Delaney v Pickett [2011] EWCA Civ 1532

Key point

  • For the illegality rule in tort law to apply, it is not sufficient that the tort occurred in the course of illegal conduct, the illegality must be an immediate cause
  • This case is an application of the wider rule stated by Lord Hoffman in Gray v Thames Train to joint illegal enterprise cases


  • C and the driver (D) were transporting a significant quantity of cannabis in a vehicle
  • D negligently lost control of the vehicle and the C was injured from the collision
  • C sued D for damages in negligence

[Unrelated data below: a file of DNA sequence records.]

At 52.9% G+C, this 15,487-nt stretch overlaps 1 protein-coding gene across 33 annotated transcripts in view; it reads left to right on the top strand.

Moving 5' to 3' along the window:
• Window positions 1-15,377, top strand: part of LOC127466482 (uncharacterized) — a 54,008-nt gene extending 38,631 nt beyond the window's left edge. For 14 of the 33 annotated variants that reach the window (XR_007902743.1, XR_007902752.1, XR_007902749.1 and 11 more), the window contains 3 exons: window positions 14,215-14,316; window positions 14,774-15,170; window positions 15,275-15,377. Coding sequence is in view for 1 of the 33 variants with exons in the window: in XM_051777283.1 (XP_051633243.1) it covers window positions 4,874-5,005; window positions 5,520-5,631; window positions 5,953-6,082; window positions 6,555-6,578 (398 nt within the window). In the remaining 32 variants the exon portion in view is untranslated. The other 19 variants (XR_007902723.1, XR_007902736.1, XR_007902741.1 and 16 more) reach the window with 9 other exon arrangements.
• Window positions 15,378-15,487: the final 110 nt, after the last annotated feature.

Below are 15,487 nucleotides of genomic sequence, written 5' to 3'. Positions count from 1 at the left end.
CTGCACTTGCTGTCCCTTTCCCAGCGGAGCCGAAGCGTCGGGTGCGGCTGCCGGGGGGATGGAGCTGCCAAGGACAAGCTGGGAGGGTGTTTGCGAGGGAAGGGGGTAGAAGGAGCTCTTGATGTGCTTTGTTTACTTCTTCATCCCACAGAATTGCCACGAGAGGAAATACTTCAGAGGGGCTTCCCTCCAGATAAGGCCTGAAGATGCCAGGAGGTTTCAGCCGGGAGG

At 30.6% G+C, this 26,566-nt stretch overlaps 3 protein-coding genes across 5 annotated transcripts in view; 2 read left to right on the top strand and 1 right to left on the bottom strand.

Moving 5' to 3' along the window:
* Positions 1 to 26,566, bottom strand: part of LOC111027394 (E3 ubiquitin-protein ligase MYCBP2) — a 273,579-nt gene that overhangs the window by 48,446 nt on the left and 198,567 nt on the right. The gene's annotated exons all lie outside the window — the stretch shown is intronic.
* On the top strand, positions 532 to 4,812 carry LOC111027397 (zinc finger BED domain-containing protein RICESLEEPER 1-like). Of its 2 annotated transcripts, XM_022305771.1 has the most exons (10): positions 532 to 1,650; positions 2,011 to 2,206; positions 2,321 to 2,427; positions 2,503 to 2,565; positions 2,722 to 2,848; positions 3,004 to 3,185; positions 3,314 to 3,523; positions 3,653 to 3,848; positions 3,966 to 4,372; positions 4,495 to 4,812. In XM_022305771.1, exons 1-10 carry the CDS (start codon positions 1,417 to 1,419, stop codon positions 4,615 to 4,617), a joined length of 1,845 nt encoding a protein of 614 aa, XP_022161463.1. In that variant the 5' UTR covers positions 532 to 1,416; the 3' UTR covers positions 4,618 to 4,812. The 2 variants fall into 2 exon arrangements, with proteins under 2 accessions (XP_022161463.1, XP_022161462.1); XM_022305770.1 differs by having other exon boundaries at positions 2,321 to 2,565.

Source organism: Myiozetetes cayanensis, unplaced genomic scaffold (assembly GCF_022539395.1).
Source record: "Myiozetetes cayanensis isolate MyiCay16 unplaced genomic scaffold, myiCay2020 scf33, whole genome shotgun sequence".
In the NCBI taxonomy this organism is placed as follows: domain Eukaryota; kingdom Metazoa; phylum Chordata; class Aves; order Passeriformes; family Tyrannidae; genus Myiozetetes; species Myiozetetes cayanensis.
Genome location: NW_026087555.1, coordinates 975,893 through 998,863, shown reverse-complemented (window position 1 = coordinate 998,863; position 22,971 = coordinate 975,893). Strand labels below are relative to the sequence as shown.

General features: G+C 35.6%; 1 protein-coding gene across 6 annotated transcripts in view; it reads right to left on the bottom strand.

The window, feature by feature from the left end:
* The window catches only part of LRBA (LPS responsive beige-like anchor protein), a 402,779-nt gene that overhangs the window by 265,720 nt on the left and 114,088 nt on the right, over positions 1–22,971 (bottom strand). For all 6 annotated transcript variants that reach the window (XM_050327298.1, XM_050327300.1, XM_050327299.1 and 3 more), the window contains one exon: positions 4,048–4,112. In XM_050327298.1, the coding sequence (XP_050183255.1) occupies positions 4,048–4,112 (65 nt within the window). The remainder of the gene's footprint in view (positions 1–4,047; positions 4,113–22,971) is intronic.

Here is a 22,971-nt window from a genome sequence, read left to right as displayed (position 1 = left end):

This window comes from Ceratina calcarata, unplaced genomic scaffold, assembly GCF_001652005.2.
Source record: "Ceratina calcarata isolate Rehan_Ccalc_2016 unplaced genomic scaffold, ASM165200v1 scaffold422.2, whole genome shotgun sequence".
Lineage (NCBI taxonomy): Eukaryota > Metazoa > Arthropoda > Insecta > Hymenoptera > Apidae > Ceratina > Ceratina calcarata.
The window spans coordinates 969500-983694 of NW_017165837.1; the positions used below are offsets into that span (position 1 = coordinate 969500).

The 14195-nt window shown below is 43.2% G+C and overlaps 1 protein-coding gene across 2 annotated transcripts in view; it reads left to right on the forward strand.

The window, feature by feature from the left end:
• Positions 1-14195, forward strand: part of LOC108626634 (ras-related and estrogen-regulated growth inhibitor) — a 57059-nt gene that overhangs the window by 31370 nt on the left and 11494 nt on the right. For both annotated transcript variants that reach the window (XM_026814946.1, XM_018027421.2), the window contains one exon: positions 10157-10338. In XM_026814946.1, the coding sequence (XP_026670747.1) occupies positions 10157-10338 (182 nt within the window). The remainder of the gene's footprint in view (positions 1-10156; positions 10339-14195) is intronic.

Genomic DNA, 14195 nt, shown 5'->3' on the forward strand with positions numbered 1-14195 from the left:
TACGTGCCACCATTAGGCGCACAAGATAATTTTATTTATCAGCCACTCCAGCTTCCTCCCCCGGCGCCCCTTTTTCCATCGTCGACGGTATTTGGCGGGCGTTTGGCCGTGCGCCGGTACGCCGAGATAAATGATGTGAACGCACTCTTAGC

• Did D have the defence of illegality?

Held (Court of Appeal)

  • D was liable, his claim was not barred by illegality

Ward LJ

Correct test for the wide rule: [36] – [37]

  • Whether illegality applies is not a question of whether it is impossible to determine a standard of care or whether granting damages would be an affront to the public conscience
  • The crucial question is whether criminal activity merely gave occasion to the tortious act by D or it was an immediate cause, not merely in the sense that the injury would not have happened but for the criminal activity

Current case

  • C’s criminal activity did not cause the accident but was only incidental to it
  • The immediate cause was D’s negligent driving: [37]


  • Ward LJ rejected Balcombe LJ’s test for illegality in Pitts v Hunt and followed Dillon LJ’s test as well as Lord Hoffman’s test in Gray v Thames Train